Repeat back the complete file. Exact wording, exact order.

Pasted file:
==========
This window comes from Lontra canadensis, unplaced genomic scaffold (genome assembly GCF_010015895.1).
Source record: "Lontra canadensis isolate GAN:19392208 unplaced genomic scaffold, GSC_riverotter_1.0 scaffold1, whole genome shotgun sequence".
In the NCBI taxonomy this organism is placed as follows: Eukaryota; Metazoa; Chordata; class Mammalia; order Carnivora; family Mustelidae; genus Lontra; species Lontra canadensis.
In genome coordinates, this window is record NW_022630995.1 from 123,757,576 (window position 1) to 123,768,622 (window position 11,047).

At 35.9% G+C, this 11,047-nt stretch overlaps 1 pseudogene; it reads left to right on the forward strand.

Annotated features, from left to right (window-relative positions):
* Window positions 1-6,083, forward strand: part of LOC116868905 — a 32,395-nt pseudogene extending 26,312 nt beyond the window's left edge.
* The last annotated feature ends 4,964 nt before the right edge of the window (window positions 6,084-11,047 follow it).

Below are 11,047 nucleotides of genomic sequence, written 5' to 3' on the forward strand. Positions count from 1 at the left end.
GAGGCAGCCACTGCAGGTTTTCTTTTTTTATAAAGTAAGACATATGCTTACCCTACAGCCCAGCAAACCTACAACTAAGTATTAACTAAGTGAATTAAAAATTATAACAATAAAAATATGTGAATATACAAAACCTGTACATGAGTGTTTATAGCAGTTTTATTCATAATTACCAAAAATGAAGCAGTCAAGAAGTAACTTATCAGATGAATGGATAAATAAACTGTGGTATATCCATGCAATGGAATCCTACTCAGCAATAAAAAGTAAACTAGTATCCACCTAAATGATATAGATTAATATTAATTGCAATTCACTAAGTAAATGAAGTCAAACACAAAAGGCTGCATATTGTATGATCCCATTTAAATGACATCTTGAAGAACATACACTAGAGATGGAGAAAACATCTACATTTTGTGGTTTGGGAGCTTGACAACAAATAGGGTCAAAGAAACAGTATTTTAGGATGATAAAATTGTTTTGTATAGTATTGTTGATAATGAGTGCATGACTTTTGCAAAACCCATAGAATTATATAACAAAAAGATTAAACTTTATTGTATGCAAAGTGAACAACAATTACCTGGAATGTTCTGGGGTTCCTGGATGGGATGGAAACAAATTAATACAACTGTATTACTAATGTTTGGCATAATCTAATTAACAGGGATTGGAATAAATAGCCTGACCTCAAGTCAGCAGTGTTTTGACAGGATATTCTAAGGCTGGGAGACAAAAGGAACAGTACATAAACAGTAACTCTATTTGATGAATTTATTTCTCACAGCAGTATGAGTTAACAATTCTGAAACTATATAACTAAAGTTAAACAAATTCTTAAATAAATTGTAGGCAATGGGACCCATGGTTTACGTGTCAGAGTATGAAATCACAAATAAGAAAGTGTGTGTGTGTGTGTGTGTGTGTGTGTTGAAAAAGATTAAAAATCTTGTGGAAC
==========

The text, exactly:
This window comes from Lontra canadensis, unplaced genomic scaffold (genome assembly GCF_010015895.1).
Source record: "Lontra canadensis isolate GAN:19392208 unplaced genomic scaffold, GSC_riverotter_1.0 scaffold1, whole genome shotgun sequence".
In the NCBI taxonomy this organism is placed as follows: Eukaryota; Metazoa; Chordata; class Mammalia; order Carnivora; family Mustelidae; genus Lontra; species Lontra canadensis.
In genome coordinates, this window is record NW_022630995.1 from 123,757,576 (window position 1) to 123,768,622 (window position 11,047).

At 35.9% G+C, this 11,047-nt stretch overlaps 1 pseudogene; it reads left to right on the forward strand.

Annotated features, from left to right (window-relative positions):
* Window positions 1-6,083, forward strand: part of LOC116868905 — a 32,395-nt pseudogene extending 26,312 nt beyond the window's left edge.
* The last annotated feature ends 4,964 nt before the right edge of the window (window positions 6,084-11,047 follow it).

Below are 11,047 nucleotides of genomic sequence, written 5' to 3' on the forward strand. Positions count from 1 at the left end.
GAGGCAGCCACTGCAGGTTTTCTTTTTTTATAAAGTAAGACATATGCTTACCCTACAGCCCAGCAAACCTACAACTAAGTATTAACTAAGTGAATTAAAAATTATAACAATAAAAATATGTGAATATACAAAACCTGTACATGAGTGTTTATAGCAGTTTTATTCATAATTACCAAAAATGAAGCAGTCAAGAAGTAACTTATCAGATGAATGGATAAATAAACTGTGGTATATCCATGCAATGGAATCCTACTCAGCAATAAAAAGTAAACTAGTATCCACCTAAATGATATAGATTAATATTAATTGCAATTCACTAAGTAAATGAAGTCAAACACAAAAGGCTGCATATTGTATGATCCCATTTAAATGACATCTTGAAGAACATACACTAGAGATGGAGAAAACATCTACATTTTGTGGTTTGGGAGCTTGACAACAAATAGGGTCAAAGAAACAGTATTTTAGGATGATAAAATTGTTTTGTATAGTATTGTTGATAATGAGTGCATGACTTTTGCAAAACCCATAGAATTATATAACAAAAAGATTAAACTTTATTGTATGCAAAGTGAACAACAATTACCTGGAATGTTCTGGGGTTCCTGGATGGGATGGAAACAAATTAATACAACTGTATTACTAATGTTTGGCATAATCTAATTAACAGGGATTGGAATAAATAGCCTGACCTCAAGTCAGCAGTGTTTTGACAGGATATTCTAAGGCTGGGAGACAAAAGGAACAGTACATAAACAGTAACTCTATTTGATGAATTTATTTCTCACAGCAGTATGAGTTAACAATTCTGAAACTATATAACTAAAGTTAAACAAATTCTTAAATAAATTGTAGGCAATGGGACCCATGGTTTACGTGTCAGAGTATGAAATCACAAATAAGAAAGTGTGTGTGTGTGTGTGTGTGTGTGTGTTGAAAAAGATTAAAAATCTTGTGGAAC